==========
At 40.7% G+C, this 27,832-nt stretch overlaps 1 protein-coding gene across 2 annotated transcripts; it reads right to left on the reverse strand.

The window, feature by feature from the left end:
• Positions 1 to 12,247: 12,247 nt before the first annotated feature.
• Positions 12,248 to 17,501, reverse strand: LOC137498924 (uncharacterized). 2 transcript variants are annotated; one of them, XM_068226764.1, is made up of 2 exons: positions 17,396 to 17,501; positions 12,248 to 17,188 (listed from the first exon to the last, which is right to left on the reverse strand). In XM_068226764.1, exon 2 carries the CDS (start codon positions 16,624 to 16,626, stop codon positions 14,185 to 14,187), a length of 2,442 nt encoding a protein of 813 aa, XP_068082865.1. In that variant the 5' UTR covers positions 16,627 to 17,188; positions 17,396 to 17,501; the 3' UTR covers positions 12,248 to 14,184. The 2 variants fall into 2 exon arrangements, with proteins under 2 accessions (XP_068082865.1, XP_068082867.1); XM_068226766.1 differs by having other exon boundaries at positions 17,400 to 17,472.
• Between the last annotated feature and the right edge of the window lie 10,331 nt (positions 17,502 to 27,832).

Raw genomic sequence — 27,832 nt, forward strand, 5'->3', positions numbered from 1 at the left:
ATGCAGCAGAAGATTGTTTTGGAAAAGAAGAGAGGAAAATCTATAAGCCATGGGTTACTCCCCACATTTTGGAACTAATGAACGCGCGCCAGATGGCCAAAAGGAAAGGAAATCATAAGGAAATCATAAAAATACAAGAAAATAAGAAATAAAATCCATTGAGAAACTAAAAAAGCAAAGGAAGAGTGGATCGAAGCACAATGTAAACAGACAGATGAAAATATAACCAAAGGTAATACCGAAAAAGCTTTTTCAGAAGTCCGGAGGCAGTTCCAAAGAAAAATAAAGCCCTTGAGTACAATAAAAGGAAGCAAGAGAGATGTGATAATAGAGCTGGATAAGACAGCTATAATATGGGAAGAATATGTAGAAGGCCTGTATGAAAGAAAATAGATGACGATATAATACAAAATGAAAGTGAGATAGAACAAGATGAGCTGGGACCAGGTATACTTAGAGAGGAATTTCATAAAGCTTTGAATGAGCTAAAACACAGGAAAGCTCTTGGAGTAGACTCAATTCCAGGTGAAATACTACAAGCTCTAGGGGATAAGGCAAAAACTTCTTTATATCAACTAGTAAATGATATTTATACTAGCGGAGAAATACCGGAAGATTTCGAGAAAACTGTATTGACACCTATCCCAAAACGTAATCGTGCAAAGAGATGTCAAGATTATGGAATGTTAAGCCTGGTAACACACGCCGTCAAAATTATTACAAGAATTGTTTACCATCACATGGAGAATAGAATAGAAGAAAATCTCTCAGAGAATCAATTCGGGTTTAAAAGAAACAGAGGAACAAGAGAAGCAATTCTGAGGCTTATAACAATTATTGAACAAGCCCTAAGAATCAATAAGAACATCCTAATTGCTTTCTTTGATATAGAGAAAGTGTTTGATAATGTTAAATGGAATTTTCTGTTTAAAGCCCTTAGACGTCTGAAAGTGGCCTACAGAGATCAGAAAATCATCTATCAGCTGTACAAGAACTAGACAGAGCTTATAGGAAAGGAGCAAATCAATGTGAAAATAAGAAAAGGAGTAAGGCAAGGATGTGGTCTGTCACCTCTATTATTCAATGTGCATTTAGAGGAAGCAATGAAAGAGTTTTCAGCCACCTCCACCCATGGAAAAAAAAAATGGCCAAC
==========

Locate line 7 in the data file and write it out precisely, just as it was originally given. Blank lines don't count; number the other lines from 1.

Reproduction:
ATGCAGCAGAAGATTGTTTTGGAAAAGAAGAGAGGAAAATCTATAAGCCATGGGTTACTCCCCACATTTTGGAACTAATGAACGCGCGCCAGATGGCCAAAAGGAAAGGAAATCATAAGGAAATCATAAAAATACAAGAAAATAAGAAATAAAATCCATTGAGAAACTAAAAAAGCAAAGGAAGAGTGGATCGAAGCACAATGTAAACAGACAGATGAAAATATAACCAAAGGTAATACCGAAAAAGCTTTTTCAGAAGTCCGGAGGCAGTTCCAAAGAAAAATAAAGCCCTTGAGTACAATAAAAGGAAGCAAGAGAGATGTGATAATAGAGCTGGATAAGACAGCTATAATATGGGAAGAATATGTAGAAGGCCTGTATGAAAGAAAATAGATGACGATATAATACAAAATGAAAGTGAGATAGAACAAGATGAGCTGGGACCAGGTATACTTAGAGAGGAATTTCATAAAGCTTTGAATGAGCTAAAACACAGGAAAGCTCTTGGAGTAGACTCAATTCCAGGTGAAATACTACAAGCTCTAGGGGATAAGGCAAAAACTTCTTTATATCAACTAGTAAATGATATTTATACTAGCGGAGAAATACCGGAAGATTTCGAGAAAACTGTATTGACACCTATCCCAAAACGTAATCGTGCAAAGAGATGTCAAGATTATGGAATGTTAAGCCTGGTAACACACGCCGTCAAAATTATTACAAGAATTGTTTACCATCACATGGAGAATAGAATAGAAGAAAATCTCTCAGAGAATCAATTCGGGTTTAAAAGAAACAGAGGAACAAGAGAAGCAATTCTGAGGCTTATAACAATTATTGAACAAGCCCTAAGAATCAATAAGAACATCCTAATTGCTTTCTTTGATATAGAGAAAGTGTTTGATAATGTTAAATGGAATTTTCTGTTTAAAGCCCTTAGACGTCTGAAAGTGGCCTACAGAGATCAGAAAATCATCTATCAGCTGTACAAGAACTAGACAGAGCTTATAGGAAAGGAGCAAATCAATGTGAAAATAAGAAAAGGAGTAAGGCAAGGATGTGGTCTGTCACCTCTATTATTCAATGTGCATTTAGAGGAAGCAATGAAAGAGTTTTCAGCCACCTCCACCCATGGAAAAAAAAAATGGCCAAC